General

Backing up a Raspberry Pi to a File Transporter

I love the Magpi Magazine for Raspberry Pi owners. It has the feel of the old computer magazines from the 80s when I was a kid. In the last two issues there is a two part series on backing up your Raspberry Pi by Norman Dunbar. You can get the magazine for free though I encourage you to buy a subscription if you like it to support their efforts. You can start with the first part on page 12 of Issue #9 for Feb 2013. I will touch on the basics below but leave the details for Norman\’s articles. In my case having just made the mount over to the transporter worked out great. Let\’s walk through the steps of making the image backup to the transporter folder. That will not only give you a backup but an offsite one too as the transporter syncs it off to another location. Determine the device name of the sd card First we need to get the device name of the sd memory card our Raspberry Pi is running on. Log into the Pi and run the following command. sudo fdisk -l Disk /dev/mmcblk0: 8010 MB, 8010072064 bytes 4 heads, 16 sectors/track, 244448 cylinders, total 15644672 sectors Units = sectors of 1 * 512 = 512 bytes Sector size (logical/physical): 512 bytes / 512 bytes I/O size (minimum/optimal): 512 bytes / 512 bytes Disk identifier: 0×00016187 Device Boot Start End Blocks Id System /dev/mmcblk0p1 8192 122879 57344 c W95 FAT32 (LBA) /dev/mmcblk0p2 122880 15644671 7760896 83 Linux We can see that the partitions on the card start with \”mmcblk0\” and that is the part we need. Run the backup to our mounted transporter drive The backup will take a while to write especiallly if you have an 8GB or more card. You will not get a progress indicator. You will know it is done when you see records output lines. sudo dd if=/dev/mmcblk0 of=/home/pi/transporter/raspi/Rpi-Backup.img bs=2M 3819+1 records in 3819+1 records out 8010072064 bytes (8.0 GB) copied, 1054.02 s, 7.6 MB/s Confirm the backup is over on the transporter ls -lh /home/pi/transporter/raspi total 7.5G drwxrwxrwx 0 root root 0 Sep 26 00:06 Python -rwxrwxrwx 0 root root 7.5G Mar 5 23:18 Rpi-Backup.img That is all there is to it. You have an image backup of your active sd card running your Raspberry Pi. Check out Norman\’s two part series on all the other neat tricks such as mounting the image to pull out files.

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RapsberryPi and File Transporter Fun

I wanted to mount some external storage on my Raspi. I had thought about a USB drive etc. Then it occurred to me I had a better solution. I have a FileTransporter on the same network as my Raspi. Here is how I hooked it up. Preparing the Transporter First log into your Transporter admin site. And go to your transporters. https://secure.connecteddata.com/transporters Choose the desired unit if you have more than one. Choose Advanced on the right side and go into the SMF/CIFS section. If SMB/CIFS is not enabled. Check that box to turn it on. Then I chose to enable the \”second login\” option and name the user raspi. I entered a reasonable password and that has the Transporter ready for the Raspi to connect. Configuring the Raspi Log into the Raspi. Create a folder in your home directory: mkdir transporter Set the folder permissions: chmod 777 transporter We need to setup a credentials file: sudo su - While escalated to root: vi smbcreds Edit the file to be as follows, substituting in the password and username you setup as the second smb login on the raspi username=raspi password=yourpasswordhere Save the file and exit. Exit again to return to the pi user account from root. Next we need to edit fstab to mount the drive to the transporter folder: sudo vi /etc/fstab Add the following line to your fstab. You will need to substitute the ipaddress, Name of the transporter, username and password from the transporter. //ipaddress/nameoftransporter /home/pi/transporter cifs auto,credentials=/root/smbcreds,iocharset=utf8,file_mode=0777,dir_mode=0777 Finishing up Now just execute the command: sudo mount -a You should be able to change into the transporter directory and find all the folders you have existing on your transporter. From now on if you restart your raspi it will auto mount the transporter. If you set your rapsi to write any files to one of those folders it will now be automatically distributed to all other transporters sharing that folder. If you have other remote raspis and they have access to a transporter you now wide large distributed storage across them. Maybe one pi grabs photos and another elsewhere displays them. Enjoy!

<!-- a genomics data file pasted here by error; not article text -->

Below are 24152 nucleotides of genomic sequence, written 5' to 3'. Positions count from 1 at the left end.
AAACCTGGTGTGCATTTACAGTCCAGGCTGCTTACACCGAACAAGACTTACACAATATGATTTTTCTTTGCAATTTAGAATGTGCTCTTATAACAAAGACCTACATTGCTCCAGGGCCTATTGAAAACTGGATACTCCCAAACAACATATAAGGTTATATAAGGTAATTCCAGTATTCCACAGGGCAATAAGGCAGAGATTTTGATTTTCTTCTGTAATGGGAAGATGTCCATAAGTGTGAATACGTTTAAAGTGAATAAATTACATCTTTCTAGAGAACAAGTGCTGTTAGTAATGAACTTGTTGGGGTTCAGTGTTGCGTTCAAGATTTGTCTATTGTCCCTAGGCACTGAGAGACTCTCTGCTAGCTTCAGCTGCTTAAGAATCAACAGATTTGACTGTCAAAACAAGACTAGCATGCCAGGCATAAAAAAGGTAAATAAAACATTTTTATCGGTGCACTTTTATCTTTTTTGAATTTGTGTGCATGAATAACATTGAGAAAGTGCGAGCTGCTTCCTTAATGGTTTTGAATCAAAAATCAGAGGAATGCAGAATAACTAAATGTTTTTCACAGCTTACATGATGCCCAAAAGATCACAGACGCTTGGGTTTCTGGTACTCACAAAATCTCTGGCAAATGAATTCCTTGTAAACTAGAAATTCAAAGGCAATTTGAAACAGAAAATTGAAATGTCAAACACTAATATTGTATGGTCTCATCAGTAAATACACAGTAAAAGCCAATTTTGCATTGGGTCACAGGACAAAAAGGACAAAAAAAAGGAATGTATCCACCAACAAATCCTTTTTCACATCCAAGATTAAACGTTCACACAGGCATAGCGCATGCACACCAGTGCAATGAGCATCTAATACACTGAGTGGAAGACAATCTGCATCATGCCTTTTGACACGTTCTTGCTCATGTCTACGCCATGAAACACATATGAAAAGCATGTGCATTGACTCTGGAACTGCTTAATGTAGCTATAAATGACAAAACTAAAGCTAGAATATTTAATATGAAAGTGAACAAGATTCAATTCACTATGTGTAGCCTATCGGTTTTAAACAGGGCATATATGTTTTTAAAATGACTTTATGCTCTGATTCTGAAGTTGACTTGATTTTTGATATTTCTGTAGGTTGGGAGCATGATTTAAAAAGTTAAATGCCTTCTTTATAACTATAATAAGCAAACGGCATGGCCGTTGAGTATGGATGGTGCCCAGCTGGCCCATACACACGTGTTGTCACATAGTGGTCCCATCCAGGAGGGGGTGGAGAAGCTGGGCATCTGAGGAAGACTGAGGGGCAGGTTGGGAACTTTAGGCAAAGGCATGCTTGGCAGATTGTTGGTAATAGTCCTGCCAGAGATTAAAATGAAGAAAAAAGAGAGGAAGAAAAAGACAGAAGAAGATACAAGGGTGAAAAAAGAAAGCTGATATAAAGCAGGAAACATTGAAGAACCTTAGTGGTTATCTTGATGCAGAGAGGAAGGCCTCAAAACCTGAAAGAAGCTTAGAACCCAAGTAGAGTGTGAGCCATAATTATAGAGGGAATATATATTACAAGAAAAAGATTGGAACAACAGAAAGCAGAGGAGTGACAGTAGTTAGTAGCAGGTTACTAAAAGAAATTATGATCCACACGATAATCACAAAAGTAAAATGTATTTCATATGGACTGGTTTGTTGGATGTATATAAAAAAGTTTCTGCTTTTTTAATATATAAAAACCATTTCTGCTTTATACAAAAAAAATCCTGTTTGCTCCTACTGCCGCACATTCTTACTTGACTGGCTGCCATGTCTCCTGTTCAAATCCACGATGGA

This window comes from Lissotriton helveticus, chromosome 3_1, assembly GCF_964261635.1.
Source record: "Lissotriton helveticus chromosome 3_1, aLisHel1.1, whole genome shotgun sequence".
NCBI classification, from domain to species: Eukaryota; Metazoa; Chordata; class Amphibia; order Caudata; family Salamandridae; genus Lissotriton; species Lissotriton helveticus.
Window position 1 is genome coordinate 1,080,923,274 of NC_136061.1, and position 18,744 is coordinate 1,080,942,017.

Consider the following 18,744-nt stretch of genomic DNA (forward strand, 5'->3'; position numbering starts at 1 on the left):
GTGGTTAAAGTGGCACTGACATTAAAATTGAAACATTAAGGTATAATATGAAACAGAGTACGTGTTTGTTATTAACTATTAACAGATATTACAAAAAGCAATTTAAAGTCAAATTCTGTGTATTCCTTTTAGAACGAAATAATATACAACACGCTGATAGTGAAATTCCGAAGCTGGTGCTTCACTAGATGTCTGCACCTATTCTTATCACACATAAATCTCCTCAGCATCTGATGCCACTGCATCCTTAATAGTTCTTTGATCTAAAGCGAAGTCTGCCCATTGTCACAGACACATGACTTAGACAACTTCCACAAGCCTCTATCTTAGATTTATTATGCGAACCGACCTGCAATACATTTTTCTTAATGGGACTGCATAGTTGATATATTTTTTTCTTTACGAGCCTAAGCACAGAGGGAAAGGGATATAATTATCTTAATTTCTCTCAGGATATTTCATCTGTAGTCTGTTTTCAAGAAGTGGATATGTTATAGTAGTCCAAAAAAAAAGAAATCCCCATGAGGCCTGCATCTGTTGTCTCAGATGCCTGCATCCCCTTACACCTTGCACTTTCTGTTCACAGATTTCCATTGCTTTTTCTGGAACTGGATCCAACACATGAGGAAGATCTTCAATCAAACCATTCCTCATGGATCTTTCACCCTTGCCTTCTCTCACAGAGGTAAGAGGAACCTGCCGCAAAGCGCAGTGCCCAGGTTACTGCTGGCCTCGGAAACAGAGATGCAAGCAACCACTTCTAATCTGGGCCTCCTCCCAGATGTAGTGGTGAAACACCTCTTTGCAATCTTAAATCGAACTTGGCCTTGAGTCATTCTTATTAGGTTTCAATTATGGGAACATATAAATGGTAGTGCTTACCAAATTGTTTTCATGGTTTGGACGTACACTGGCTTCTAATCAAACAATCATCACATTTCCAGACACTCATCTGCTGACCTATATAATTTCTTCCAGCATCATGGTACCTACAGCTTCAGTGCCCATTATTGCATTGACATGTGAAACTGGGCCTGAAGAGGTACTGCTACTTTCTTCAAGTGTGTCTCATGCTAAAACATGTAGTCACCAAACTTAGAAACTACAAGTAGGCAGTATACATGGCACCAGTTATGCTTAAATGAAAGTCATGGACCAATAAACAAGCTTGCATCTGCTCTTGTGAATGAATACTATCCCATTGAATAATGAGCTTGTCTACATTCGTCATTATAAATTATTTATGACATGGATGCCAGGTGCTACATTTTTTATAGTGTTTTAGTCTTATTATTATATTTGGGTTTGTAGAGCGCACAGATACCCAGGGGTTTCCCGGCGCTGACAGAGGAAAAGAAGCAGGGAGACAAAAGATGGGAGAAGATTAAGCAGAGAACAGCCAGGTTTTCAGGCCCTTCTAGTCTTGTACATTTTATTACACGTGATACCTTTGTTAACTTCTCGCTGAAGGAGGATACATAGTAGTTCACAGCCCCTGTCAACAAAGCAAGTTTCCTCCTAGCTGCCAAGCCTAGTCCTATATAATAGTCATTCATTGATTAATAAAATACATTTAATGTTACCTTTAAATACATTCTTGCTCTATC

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Digital Nerve Center